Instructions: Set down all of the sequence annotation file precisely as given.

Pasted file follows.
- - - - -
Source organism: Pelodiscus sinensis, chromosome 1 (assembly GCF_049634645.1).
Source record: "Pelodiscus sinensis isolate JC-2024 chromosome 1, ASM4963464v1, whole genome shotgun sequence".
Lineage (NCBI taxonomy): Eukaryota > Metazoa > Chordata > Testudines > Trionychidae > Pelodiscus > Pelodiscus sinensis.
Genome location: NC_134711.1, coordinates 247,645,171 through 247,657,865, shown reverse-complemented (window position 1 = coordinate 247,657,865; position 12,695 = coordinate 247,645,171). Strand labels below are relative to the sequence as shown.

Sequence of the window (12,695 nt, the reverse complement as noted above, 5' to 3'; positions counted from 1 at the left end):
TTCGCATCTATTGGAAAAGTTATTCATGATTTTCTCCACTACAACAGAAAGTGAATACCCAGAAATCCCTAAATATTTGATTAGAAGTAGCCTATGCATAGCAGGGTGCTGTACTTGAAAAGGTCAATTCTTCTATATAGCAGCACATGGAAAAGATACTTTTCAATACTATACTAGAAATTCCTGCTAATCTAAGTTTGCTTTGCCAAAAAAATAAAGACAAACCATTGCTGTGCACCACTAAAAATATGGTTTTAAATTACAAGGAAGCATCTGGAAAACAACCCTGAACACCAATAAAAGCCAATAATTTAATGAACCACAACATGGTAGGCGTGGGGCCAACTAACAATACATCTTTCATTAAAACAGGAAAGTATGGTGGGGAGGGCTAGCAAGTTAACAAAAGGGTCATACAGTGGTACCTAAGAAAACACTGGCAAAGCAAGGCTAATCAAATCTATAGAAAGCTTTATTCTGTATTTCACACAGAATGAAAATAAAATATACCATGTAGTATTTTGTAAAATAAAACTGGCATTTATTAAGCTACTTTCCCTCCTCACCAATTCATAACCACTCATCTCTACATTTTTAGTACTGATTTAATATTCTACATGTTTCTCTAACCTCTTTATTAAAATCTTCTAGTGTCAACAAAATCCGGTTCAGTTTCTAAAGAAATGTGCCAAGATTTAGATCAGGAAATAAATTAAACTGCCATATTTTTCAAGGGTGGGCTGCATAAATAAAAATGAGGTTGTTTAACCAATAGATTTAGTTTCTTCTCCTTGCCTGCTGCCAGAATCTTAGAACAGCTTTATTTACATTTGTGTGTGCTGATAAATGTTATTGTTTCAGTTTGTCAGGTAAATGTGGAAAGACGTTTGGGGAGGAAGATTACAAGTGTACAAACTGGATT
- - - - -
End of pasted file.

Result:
Source organism: Pelodiscus sinensis, chromosome 1 (assembly GCF_049634645.1).
Source record: "Pelodiscus sinensis isolate JC-2024 chromosome 1, ASM4963464v1, whole genome shotgun sequence".
Lineage (NCBI taxonomy): Eukaryota > Metazoa > Chordata > Testudines > Trionychidae > Pelodiscus > Pelodiscus sinensis.
Genome location: NC_134711.1, coordinates 247,645,171 through 247,657,865, shown reverse-complemented (window position 1 = coordinate 247,657,865; position 12,695 = coordinate 247,645,171). Strand labels below are relative to the sequence as shown.

Sequence of the window (12,695 nt, the reverse complement as noted above, 5' to 3'; positions counted from 1 at the left end):
TTCGCATCTATTGGAAAAGTTATTCATGATTTTCTCCACTACAACAGAAAGTGAATACCCAGAAATCCCTAAATATTTGATTAGAAGTAGCCTATGCATAGCAGGGTGCTGTACTTGAAAAGGTCAATTCTTCTATATAGCAGCACATGGAAAAGATACTTTTCAATACTATACTAGAAATTCCTGCTAATCTAAGTTTGCTTTGCCAAAAAAATAAAGACAAACCATTGCTGTGCACCACTAAAAATATGGTTTTAAATTACAAGGAAGCATCTGGAAAACAACCCTGAACACCAATAAAAGCCAATAATTTAATGAACCACAACATGGTAGGCGTGGGGCCAACTAACAATACATCTTTCATTAAAACAGGAAAGTATGGTGGGGAGGGCTAGCAAGTTAACAAAAGGGTCATACAGTGGTACCTAAGAAAACACTGGCAAAGCAAGGCTAATCAAATCTATAGAAAGCTTTATTCTGTATTTCACACAGAATGAAAATAAAATATACCATGTAGTATTTTGTAAAATAAAACTGGCATTTATTAAGCTACTTTCCCTCCTCACCAATTCATAACCACTCATCTCTACATTTTTAGTACTGATTTAATATTCTACATGTTTCTCTAACCTCTTTATTAAAATCTTCTAGTGTCAACAAAATCCGGTTCAGTTTCTAAAGAAATGTGCCAAGATTTAGATCAGGAAATAAATTAAACTGCCATATTTTTCAAGGGTGGGCTGCATAAATAAAAATGAGGTTGTTTAACCAATAGATTTAGTTTCTTCTCCTTGCCTGCTGCCAGAATCTTAGAACAGCTTTATTTACATTTGTGTGTGCTGATAAATGTTATTGTTTCAGTTTGTCAGGTAAATGTGGAAAGACGTTTGGGGAGGAAGATTACAAGTGTACAAACTGGATT